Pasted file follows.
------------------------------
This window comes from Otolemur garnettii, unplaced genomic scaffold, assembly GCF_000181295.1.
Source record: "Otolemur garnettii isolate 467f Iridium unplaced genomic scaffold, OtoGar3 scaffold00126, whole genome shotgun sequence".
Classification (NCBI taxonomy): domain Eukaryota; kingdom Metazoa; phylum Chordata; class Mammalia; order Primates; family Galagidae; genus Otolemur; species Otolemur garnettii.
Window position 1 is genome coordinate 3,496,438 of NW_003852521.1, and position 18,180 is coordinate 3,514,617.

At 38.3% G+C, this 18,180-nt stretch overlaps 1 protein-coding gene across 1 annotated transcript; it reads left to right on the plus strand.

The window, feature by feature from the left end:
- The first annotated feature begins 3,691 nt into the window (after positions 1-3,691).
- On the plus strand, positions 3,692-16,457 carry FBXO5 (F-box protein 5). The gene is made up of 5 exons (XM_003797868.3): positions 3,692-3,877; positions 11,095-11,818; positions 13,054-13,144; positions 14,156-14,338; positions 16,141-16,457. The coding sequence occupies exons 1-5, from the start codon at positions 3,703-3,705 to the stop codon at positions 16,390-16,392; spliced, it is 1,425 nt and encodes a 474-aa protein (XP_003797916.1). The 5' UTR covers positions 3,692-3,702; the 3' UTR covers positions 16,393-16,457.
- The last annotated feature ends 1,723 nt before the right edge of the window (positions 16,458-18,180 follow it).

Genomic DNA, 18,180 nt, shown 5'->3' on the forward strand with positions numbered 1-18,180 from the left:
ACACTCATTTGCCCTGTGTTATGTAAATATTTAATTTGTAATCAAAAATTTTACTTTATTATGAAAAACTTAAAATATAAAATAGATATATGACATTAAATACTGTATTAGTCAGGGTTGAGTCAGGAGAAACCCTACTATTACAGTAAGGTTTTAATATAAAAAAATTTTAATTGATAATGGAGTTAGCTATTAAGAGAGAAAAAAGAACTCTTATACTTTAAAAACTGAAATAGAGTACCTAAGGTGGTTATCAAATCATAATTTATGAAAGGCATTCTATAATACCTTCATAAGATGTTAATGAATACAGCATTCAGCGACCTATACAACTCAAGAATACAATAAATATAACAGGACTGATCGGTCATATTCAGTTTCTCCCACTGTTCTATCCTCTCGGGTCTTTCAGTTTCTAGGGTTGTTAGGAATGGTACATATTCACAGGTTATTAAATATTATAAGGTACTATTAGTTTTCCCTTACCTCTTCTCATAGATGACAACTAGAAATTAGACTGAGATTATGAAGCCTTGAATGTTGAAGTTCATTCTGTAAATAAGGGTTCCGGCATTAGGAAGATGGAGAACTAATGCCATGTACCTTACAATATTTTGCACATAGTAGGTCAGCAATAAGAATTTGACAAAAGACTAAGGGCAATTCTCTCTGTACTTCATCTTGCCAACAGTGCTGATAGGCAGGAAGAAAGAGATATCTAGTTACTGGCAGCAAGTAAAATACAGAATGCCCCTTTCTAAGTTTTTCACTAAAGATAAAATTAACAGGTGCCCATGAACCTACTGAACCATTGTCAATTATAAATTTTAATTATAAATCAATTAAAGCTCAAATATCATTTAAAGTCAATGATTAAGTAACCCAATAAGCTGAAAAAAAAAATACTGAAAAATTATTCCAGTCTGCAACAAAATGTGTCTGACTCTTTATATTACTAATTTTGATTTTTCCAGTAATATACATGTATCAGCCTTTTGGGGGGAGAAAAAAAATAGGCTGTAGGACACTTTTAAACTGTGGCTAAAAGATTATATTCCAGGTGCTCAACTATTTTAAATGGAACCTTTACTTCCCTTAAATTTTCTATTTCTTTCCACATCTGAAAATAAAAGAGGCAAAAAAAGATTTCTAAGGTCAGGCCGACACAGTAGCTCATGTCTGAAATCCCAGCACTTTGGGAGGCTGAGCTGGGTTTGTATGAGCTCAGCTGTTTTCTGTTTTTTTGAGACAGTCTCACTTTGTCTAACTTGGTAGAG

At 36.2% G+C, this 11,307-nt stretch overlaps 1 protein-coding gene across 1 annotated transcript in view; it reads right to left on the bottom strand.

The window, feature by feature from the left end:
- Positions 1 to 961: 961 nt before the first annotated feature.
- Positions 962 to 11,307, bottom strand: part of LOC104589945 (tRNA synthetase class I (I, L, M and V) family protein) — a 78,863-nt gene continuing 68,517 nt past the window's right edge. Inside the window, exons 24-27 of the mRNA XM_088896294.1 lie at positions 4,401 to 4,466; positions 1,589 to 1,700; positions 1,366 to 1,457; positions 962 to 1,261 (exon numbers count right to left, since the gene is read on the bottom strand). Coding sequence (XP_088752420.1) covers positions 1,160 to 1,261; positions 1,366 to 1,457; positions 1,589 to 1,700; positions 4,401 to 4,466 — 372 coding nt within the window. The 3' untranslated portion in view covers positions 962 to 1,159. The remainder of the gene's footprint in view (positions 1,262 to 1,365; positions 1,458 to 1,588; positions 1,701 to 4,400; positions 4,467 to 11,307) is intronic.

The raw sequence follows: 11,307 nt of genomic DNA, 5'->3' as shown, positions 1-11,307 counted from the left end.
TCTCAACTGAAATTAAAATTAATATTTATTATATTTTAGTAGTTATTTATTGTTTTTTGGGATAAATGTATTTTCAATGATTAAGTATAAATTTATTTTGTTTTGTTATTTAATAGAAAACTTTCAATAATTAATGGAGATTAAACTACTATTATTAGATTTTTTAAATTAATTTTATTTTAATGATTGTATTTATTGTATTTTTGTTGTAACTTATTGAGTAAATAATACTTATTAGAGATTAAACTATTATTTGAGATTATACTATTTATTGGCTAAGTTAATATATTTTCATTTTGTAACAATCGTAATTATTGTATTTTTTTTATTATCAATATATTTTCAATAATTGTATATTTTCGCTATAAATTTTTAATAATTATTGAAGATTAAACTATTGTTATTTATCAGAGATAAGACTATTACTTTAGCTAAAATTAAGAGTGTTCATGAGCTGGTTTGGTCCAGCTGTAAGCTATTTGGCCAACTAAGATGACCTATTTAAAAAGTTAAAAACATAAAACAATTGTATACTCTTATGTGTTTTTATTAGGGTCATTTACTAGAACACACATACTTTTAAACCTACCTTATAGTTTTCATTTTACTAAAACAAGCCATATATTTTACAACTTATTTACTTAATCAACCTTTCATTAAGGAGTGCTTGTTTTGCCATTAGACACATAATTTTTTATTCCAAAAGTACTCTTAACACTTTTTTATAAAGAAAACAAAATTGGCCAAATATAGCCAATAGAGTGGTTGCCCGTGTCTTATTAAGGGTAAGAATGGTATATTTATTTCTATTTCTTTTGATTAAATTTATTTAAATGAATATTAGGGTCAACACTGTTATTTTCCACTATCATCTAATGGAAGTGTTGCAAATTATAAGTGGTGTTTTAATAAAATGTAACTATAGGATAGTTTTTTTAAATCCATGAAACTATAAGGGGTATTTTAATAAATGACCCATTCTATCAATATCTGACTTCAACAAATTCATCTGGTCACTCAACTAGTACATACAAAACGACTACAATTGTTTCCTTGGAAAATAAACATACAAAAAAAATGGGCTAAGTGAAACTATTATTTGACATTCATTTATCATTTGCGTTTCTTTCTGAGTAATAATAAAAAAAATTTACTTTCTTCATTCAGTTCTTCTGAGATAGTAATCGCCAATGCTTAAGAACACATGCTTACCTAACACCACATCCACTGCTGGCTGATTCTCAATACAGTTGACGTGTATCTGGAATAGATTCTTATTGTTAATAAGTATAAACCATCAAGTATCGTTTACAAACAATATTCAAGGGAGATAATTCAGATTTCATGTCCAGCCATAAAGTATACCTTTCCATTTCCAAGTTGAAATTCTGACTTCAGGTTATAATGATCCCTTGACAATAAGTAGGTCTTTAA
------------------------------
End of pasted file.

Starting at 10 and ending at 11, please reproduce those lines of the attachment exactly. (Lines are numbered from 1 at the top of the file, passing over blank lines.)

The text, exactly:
Genomic DNA, 18,180 nt, shown 5'->3' on the forward strand with positions numbered 1-18,180 from the left:
ACACTCATTTGCCCTGTGTTATGTAAATATTTAATTTGTAATCAAAAATTTTACTTTATTATGAAAAACTTAAAATATAAAATAGATATATGACATTAAATACTGTATTAGTCAGGGTTGAGTCAGGAGAAACCCTACTATTACAGTAAGGTTTTAATATAAAAAAATTTTAATTGATAATGGAGTTAGCTATTAAGAGAGAAAAAAGAACTCTTATACTTTAAAAACTGAAATAGAGTACCTAAGGTGGTTATCAAATCATAATTTATGAAAGGCATTCTATAATACCTTCATAAGATGTTAATGAATACAGCATTCAGCGACCTATACAACTCAAGAATACAATAAATATAACAGGACTGATCGGTCATATTCAGTTTCTCCCACTGTTCTATCCTCTCGGGTCTTTCAGTTTCTAGGGTTGTTAGGAATGGTACATATTCACAGGTTATTAAATATTATAAGGTACTATTAGTTTTCCCTTACCTCTTCTCATAGATGACAACTAGAAATTAGACTGAGATTATGAAGCCTTGAATGTTGAAGTTCATTCTGTAAATAAGGGTTCCGGCATTAGGAAGATGGAGAACTAATGCCATGTACCTTACAATATTTTGCACATAGTAGGTCAGCAATAAGAATTTGACAAAAGACTAAGGGCAATTCTCTCTGTACTTCATCTTGCCAACAGTGCTGATAGGCAGGAAGAAAGAGATATCTAGTTACTGGCAGCAAGTAAAATACAGAATGCCCCTTTCTAAGTTTTTCACTAAAGATAAAATTAACAGGTGCCCATGAACCTACTGAACCATTGTCAATTATAAATTTTAATTATAAATCAATTAAAGCTCAAATATCATTTAAAGTCAATGATTAAGTAACCCAATAAGCTGAAAAAAAAAATACTGAAAAATTATTCCAGTCTGCAACAAAATGTGTCTGACTCTTTATATTACTAATTTTGATTTTTCCAGTAATATACATGTATCAGCCTTTTGGGGGGAGAAAAAAAATAGGCTGTAGGACACTTTTAAACTGTGGCTAAAAGATTATATTCCAGGTGCTCAACTATTTTAAATGGAACCTTTACTTCCCTTAAATTTTCTATTTCTTTCCACATCTGAAAATAAAAGAGGCAAAAAAAGATTTCTAAGGTCAGGCCGACACAGTAGCTCATGTCTGAAATCCCAGCACTTTGGGAGGCTGAGCTGGGTTTGTATGAGCTCAGCTGTTTTCTGTTTTTTTGAGACAGTCTCACTTTGTCTAACTTGGTAGAG